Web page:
7. 1 2 3 Rachel Cooke (1 March 2014). "Yvette Cooper interview: Labour's quiet contender". Archived from the original on 2 March 2014. Retrieved 1 June 2013.
  8. "House of Commons Debates 2 July 1997 col 387–91". Archived from the original on 16 July 2012. Retrieved 28 July 2012.
  9. "Yvette Cooper appeals to family vote with childcare pledge". The Independent. 25 May 2015. Retrieved 8 May 2017.
  10. 1 2 "Rt Hon Yvette Cooper". UK Parliament. Retrieved 8 May 2017.
  11. Parris, Matthew (31 May 2007). "Why heroic Ruth should have been in Gordon's book". The Times. Archived from the original on 23 May 2011.
  12. "£8 Billion investment and reforms announced to tackle housing shortages" (Press release). Department for Communities and Local Government. 23 July 2007. Archived from the original on 10 June 2009. Retrieved 17 June 2008.
  13. "Welfare Reform Act 2009 – a quick guide | Child Poverty Action Group". www.cpag.org.uk. Retrieved 2018-04-02.
  14. "CPAG urges Yvette Cooper to change tack on welfare reform | Community Care". www.communitycare.co.uk. Retrieved 2018-04-02.
  15. "Welfare bill won't reduce poverty | Letters". the Guardian. 2009-06-12. Retrieved 2018-04-02.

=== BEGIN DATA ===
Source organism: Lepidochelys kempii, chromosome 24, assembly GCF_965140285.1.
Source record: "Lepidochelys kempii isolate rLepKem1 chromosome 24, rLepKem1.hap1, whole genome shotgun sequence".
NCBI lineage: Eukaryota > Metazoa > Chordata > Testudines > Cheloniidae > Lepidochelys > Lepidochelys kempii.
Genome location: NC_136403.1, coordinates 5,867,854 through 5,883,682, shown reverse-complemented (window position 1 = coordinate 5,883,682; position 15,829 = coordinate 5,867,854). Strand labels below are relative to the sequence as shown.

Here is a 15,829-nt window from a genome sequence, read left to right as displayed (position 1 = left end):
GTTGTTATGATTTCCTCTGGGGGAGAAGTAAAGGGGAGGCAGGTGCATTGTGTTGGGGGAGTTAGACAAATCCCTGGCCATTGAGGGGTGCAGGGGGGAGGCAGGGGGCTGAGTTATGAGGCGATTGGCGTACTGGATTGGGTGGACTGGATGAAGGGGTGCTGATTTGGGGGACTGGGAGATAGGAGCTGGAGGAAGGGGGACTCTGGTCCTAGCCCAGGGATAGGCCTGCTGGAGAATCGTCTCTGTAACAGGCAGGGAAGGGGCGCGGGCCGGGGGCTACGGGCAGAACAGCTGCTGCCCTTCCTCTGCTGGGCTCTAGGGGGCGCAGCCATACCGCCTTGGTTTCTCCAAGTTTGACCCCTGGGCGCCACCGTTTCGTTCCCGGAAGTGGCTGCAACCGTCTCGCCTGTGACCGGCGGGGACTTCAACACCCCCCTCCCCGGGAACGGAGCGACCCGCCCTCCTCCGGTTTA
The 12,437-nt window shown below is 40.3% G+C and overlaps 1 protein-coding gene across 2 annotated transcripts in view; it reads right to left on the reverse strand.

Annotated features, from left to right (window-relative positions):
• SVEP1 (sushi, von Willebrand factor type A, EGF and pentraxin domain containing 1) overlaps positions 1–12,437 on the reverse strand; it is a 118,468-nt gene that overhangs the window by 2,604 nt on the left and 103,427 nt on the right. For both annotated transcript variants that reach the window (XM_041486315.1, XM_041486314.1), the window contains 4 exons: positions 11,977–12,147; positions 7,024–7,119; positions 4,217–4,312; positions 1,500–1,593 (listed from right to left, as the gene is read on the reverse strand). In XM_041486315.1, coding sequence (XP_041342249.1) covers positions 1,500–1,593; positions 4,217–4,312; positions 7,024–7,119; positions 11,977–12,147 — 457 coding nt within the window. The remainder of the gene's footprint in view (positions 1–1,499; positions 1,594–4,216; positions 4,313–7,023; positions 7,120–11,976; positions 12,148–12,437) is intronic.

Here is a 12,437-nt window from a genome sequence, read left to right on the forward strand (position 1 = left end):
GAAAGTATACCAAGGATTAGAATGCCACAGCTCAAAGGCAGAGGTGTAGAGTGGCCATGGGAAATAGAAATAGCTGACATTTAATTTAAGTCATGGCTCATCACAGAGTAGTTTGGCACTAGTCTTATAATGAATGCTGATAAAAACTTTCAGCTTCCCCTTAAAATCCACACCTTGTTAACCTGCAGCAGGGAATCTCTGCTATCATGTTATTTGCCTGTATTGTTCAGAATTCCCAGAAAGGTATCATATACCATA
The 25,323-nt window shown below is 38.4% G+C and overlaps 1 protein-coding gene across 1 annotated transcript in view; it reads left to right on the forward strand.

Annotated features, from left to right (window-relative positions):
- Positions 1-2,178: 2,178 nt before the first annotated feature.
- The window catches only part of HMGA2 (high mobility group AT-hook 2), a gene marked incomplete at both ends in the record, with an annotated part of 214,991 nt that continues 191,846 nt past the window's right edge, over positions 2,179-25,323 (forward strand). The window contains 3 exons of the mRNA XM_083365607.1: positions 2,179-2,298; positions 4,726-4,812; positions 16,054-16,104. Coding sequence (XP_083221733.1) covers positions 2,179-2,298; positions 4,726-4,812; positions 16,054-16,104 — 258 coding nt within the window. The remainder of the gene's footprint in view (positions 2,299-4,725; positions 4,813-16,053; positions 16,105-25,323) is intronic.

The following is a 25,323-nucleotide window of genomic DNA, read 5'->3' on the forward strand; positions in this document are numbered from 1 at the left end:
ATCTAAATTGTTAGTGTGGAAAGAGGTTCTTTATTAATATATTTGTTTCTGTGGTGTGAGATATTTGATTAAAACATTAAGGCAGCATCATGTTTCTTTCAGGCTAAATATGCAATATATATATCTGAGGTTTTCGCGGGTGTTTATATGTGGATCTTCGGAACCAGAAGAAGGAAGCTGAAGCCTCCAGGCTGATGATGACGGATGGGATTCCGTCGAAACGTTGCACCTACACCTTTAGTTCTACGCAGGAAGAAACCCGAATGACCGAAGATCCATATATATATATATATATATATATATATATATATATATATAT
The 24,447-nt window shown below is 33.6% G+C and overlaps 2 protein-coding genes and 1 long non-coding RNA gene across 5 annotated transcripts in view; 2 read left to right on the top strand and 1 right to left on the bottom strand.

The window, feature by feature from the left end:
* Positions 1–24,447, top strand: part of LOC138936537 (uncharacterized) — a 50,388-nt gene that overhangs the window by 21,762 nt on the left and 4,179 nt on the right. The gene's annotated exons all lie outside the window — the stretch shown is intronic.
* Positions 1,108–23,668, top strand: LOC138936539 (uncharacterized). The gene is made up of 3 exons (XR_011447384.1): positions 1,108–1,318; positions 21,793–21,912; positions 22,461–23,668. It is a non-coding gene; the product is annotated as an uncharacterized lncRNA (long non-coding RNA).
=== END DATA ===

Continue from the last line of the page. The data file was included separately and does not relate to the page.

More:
16. Prince, Rosa (15 May 2009). "Ed Balls and Yvette Cooper 'flipped' homes three times: MPs' expenses". The Daily Telegraph. London. Archived from the original on 29 May 2010. Retrieved 14 June 2010.
  17. Hope, Christopher (24 September 2007). "Ed Balls claims £27,000 subsidy for 2nd home". The Daily Telegraph. London. Archived from the original on 1 April 2010. Retrieved 14 June 2010.
  18. Sparrow, Andrew (4 February 2010). "MPs' expenses – the day's events as they happened". The Guardian. London. Archived from the original on 6 February 2010.
  19. "Yvette Cooper: Why I'm not standing for Labour leader – this time". The Guardian. London. 28 May 2010. Archived from the original on 30 May 2010. Retrieved 20 June 2010.
  20. Baldwin, Tom (14 May 2010). "Ed Balls offered to give up leadership bid in favour of his wife". The Times. London.
  21. "Cooper tops shadow cabinet vote". BBC News. 7 October 2010. Archived from the original on 7 October 2010.